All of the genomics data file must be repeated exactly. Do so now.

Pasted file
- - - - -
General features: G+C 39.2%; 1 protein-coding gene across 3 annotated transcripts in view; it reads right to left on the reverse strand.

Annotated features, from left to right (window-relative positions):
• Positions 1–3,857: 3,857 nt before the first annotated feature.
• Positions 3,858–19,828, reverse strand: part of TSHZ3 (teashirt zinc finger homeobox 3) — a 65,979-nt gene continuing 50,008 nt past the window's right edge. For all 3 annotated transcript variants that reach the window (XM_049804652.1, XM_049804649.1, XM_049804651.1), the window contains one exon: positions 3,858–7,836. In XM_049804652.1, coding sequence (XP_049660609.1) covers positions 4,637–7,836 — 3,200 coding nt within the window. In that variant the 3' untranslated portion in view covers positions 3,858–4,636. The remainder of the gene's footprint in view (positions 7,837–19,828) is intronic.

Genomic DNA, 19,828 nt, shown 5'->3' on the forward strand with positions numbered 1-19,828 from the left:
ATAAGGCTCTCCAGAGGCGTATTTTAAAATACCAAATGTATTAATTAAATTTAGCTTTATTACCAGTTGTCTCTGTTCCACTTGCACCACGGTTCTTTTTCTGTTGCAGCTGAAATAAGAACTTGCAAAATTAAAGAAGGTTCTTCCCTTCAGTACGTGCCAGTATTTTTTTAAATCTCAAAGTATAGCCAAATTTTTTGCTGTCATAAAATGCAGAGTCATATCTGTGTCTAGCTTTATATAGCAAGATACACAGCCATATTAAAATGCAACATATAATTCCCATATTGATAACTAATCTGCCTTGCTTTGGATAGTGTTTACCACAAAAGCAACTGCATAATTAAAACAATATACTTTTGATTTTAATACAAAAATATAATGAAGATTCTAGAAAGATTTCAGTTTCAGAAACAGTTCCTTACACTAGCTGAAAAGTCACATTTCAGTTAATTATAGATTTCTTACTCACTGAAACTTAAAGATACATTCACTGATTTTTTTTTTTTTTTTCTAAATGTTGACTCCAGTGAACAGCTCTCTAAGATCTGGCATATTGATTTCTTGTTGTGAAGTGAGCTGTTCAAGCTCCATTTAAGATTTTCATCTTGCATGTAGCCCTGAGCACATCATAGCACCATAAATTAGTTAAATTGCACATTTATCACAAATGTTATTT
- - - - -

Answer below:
General features: G+C 39.2%; 1 protein-coding gene across 3 annotated transcripts in view; it reads right to left on the reverse strand.

Annotated features, from left to right (window-relative positions):
• Positions 1–3,857: 3,857 nt before the first annotated feature.
• Positions 3,858–19,828, reverse strand: part of TSHZ3 (teashirt zinc finger homeobox 3) — a 65,979-nt gene continuing 50,008 nt past the window's right edge. For all 3 annotated transcript variants that reach the window (XM_049804652.1, XM_049804649.1, XM_049804651.1), the window contains one exon: positions 3,858–7,836. In XM_049804652.1, coding sequence (XP_049660609.1) covers positions 4,637–7,836 — 3,200 coding nt within the window. In that variant the 3' untranslated portion in view covers positions 3,858–4,636. The remainder of the gene's footprint in view (positions 7,837–19,828) is intronic.

Genomic DNA, 19,828 nt, shown 5'->3' on the forward strand with positions numbered 1-19,828 from the left:
ATAAGGCTCTCCAGAGGCGTATTTTAAAATACCAAATGTATTAATTAAATTTAGCTTTATTACCAGTTGTCTCTGTTCCACTTGCACCACGGTTCTTTTTCTGTTGCAGCTGAAATAAGAACTTGCAAAATTAAAGAAGGTTCTTCCCTTCAGTACGTGCCAGTATTTTTTTAAATCTCAAAGTATAGCCAAATTTTTTGCTGTCATAAAATGCAGAGTCATATCTGTGTCTAGCTTTATATAGCAAGATACACAGCCATATTAAAATGCAACATATAATTCCCATATTGATAACTAATCTGCCTTGCTTTGGATAGTGTTTACCACAAAAGCAACTGCATAATTAAAACAATATACTTTTGATTTTAATACAAAAATATAATGAAGATTCTAGAAAGATTTCAGTTTCAGAAACAGTTCCTTACACTAGCTGAAAAGTCACATTTCAGTTAATTATAGATTTCTTACTCACTGAAACTTAAAGATACATTCACTGATTTTTTTTTTTTTTTTCTAAATGTTGACTCCAGTGAACAGCTCTCTAAGATCTGGCATATTGATTTCTTGTTGTGAAGTGAGCTGTTCAAGCTCCATTTAAGATTTTCATCTTGCATGTAGCCCTGAGCACATCATAGCACCATAAATTAGTTAAATTGCACATTTATCACAAATGTTATTT